Salvation Army Homelessness Report

The Salvation Army just released a report on their recent research into homeless in Australia. The study found the following:

  •   155 Salvation Army homelessness services operate across Australia.
  •  More than 310,000 accommodation days were provided between 1 July 2012 and 31 December 2012
  •  53% of women accessing Salvation Army SHS women’s services identified domestic and family violence as their main presenting issue.
  • 44% of clients accessing Salvation Army SHS services identified housing affordability or housing crisis as their main presenting issue.
  • One in five (20%) of clients accessing Salvation Army SHS services who provided information on their mental health have been diagnosed with a mental health issue.
  • One out of every eight clients who accesses all Specialist Homelessness Services (SHS) in Australia accesses a Salvation Army service.
  • 17% of Salvation Army clients identified financial difficulty as their main presenting issue.
  • 25% of clients accessing Salvation Army homelessness services have been homeless for more than six months.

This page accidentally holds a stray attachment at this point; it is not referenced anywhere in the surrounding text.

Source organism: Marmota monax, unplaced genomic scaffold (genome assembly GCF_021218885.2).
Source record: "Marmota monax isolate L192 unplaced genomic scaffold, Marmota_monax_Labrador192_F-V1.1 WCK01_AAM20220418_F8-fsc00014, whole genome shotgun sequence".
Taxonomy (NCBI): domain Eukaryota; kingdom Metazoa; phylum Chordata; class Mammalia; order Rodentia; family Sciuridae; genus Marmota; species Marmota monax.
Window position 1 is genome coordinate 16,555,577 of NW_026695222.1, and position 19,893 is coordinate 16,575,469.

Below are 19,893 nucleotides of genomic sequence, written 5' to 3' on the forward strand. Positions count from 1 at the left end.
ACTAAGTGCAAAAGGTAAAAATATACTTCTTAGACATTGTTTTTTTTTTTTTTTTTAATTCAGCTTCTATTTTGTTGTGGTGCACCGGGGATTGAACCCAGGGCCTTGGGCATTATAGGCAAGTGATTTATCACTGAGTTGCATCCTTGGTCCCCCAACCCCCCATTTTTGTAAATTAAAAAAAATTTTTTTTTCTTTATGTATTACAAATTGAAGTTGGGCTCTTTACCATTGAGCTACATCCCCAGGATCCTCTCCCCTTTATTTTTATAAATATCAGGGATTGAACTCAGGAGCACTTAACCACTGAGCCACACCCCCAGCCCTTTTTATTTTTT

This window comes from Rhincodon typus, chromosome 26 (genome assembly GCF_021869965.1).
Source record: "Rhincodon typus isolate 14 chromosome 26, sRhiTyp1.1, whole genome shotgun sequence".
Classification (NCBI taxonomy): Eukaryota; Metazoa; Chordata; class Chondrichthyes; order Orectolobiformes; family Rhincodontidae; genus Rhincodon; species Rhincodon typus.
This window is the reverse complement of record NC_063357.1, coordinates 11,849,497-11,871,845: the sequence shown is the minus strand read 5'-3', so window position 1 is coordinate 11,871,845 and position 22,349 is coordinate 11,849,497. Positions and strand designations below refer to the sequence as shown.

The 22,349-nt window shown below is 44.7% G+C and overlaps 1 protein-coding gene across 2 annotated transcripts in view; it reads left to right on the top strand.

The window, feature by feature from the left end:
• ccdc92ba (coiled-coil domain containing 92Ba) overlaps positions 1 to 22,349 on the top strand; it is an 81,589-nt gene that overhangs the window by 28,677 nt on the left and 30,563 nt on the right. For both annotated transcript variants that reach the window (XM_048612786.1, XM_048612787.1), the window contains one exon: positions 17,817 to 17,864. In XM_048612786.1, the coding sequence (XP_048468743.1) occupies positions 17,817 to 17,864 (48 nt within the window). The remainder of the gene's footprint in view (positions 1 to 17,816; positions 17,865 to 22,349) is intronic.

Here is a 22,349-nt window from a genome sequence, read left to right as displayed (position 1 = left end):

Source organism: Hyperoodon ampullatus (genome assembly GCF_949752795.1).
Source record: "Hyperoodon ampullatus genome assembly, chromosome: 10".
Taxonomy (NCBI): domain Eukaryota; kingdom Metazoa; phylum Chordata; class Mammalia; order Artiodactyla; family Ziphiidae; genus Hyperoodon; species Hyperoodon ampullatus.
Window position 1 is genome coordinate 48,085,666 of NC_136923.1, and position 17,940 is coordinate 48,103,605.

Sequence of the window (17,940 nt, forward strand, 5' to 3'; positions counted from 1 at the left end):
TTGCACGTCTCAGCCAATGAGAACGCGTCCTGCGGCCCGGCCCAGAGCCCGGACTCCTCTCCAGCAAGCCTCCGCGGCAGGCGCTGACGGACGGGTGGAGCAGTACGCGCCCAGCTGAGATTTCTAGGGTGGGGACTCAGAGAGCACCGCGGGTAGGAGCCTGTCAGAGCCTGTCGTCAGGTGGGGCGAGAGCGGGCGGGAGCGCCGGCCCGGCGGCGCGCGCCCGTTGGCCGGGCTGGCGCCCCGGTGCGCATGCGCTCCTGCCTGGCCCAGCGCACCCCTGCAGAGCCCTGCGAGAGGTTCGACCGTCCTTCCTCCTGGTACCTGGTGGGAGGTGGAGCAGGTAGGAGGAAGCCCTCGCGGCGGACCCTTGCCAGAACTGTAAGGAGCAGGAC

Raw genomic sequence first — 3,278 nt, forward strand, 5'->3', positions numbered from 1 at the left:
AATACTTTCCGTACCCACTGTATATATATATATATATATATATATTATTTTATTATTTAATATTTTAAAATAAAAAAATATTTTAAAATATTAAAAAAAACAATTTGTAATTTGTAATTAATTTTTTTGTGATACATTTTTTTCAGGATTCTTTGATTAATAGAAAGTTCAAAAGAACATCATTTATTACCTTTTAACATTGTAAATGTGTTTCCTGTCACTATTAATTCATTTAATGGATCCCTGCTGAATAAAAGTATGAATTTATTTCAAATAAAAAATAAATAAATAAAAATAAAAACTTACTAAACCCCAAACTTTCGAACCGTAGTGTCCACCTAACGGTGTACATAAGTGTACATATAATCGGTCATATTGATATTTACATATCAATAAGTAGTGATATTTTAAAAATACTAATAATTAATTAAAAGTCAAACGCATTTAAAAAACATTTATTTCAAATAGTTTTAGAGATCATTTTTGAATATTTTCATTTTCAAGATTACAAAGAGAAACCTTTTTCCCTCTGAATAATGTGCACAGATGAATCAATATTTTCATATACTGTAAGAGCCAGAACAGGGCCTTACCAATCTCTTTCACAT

• Over 80% of Salvation Army SHS clients identified government support payments as their main source of income.

Fact: On any given night at least 99,000 Australians are homeless (2001 census, Australian Bureau of Statistics).

101 people found sleeping rough in Melbourne City

The Age reported the following to this years Street count:

  • 101 people were found to be sleeping rough (on park benches or doorways etc)
  • 87 were male
  • 80% of those counted were between 25-60 years of age
  • 54 out of the 101 were surveyed and it was found that 2/3 had been homeless for more than 2 years.  16 people had been homeless for more than 5 years.  

Click here to see previous street counts.  

It’s important to view these reports and stats with some perspective.  Firstly the street count is done every year in winter – meaning that numbers may be smaller due to the cold.  Also we know that only 16% of homeless people sleep rough (the rest are staying at friends/relatives or some form of temporary accommodation).  This means that the street count reflects the most visible and obvious of the homeless amongst us.  This is also reflected by the fact that 87 of those found sleeping rough were men.  Other statistics tell us that the homeless population is very close to 50-50 male-female.  So why then were mostly men found on the streets? Perhaps it is because women/children/teenagers are seen as more vulnerable and ‘worthy’ of receiving the limited crisis and temporary accommodation available.  Perhaps what the street count really shows us is the forgotten of the forgotten people amongst our city.